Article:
According to new reports, the Irish geothermal power developer GT Energy has announced that it will be teaming up with E.ON to launch a new 140 million-pound expansion across the UK. Apparently, the two companies will build five 7-megawatt plants. The main goal of these plants will be to provide heat to homes and businesses. This announcement was made by the managing director of GT Energy, Padraig Hanly.
Apparently, Hanly said that the first of these plants will be built in northwest England. If all goes according to plan, the plant is expected to be up and running by 2014. At this point in time, it is not known when the other four plants will be operational.
This new partnership has a lot of experts asking the question: Why now? Why are these two companies just now teaming up to launch this expansion? According to GT Energy, they are trying to tap into the growing demand for clean energy. Of course, it is also worth noting that this announcement comes just as the government has been trying to promote heat and power generation that curbs emissions while reducing the country’s reliance on things like fossil fuels. It is possible that these two companies are going to receive a good amount of government support for this project.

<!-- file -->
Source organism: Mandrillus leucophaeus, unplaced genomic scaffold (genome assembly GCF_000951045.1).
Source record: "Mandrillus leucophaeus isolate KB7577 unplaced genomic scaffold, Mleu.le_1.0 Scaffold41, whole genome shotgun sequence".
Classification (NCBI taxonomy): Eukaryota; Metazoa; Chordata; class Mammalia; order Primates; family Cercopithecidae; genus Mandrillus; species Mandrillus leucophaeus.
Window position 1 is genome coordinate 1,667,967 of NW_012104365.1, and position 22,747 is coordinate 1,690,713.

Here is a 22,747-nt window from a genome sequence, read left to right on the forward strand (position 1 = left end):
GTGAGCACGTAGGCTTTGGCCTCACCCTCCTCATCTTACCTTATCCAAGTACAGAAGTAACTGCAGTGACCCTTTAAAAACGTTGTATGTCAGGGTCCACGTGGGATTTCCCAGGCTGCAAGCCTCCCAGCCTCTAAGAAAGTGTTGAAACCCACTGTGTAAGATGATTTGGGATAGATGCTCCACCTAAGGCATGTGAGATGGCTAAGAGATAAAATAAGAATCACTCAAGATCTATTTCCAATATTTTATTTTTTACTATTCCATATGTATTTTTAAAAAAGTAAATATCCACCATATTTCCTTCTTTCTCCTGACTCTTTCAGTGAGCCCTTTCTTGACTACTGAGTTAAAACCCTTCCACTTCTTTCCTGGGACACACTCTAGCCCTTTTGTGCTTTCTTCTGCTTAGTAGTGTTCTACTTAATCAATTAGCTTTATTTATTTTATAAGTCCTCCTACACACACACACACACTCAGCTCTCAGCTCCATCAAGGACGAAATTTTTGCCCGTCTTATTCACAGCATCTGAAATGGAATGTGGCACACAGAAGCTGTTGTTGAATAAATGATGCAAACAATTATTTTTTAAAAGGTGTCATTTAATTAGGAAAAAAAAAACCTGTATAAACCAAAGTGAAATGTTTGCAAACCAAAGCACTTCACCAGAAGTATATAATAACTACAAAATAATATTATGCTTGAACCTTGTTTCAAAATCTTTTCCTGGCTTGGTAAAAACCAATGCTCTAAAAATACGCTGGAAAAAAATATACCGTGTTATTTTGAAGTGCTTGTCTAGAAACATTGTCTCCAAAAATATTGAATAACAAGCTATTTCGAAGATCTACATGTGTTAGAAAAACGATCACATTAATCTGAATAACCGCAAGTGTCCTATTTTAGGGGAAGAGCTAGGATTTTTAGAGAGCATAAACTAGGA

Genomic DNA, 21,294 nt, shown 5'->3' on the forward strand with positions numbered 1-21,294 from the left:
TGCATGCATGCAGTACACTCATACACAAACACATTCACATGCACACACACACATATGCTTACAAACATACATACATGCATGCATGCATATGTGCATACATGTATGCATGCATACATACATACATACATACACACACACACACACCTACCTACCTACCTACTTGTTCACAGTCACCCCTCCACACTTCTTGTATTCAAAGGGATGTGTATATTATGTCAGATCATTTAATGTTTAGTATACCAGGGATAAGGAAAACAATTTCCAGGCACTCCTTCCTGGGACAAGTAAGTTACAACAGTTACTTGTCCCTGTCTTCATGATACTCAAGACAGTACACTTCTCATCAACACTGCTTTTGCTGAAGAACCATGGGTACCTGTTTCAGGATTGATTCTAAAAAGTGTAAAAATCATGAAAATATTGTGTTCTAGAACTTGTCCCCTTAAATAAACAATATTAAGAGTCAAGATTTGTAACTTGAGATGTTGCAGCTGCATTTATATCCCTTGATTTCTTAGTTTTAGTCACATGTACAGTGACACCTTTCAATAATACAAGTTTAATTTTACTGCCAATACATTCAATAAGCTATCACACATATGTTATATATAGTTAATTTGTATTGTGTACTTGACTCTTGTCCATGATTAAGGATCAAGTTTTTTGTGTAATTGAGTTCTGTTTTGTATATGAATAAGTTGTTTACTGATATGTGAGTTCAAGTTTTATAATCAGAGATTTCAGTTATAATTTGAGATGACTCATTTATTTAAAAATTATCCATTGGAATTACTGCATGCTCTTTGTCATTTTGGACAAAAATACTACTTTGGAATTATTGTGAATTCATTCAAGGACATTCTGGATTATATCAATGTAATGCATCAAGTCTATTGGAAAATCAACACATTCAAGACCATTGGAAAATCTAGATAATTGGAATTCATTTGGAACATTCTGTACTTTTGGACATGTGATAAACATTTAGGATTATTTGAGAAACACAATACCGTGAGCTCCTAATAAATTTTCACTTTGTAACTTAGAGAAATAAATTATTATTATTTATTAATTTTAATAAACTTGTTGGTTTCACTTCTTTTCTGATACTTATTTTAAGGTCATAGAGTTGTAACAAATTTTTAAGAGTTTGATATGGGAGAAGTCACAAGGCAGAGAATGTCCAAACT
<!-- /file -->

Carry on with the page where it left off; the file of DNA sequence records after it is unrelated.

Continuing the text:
As many people more than likely remember, last year the UK opened a 860 million-pound Renewable Heat Incentive program. This new program helped to subsidize the output from sources such as geothermal and solar thermal generators and biomass boilers. If GT Energy and E.ON are receiving any kid of support, it is more than likely from the Renewable Heat Incentive program.
It has been made very clear that the UK’s target is to generate at least 15 percent of its energy and 12 percent of its heat from renewable sources by the time 2020 rolls around. As most people already know, heating and hot water actually account for about 47 percent of the UK’s energy demand. Not only that, but it also accounts for about 46 percent of carbon dioxide output. Thus, the geothermal projects can not only cut the demand for energy, but can also help cut emissions by using energy from things like underground hot springs. The energy produced from these hot springs and underground streams is just being wasted. It would be great if the UK was able to use this power to cut emissions.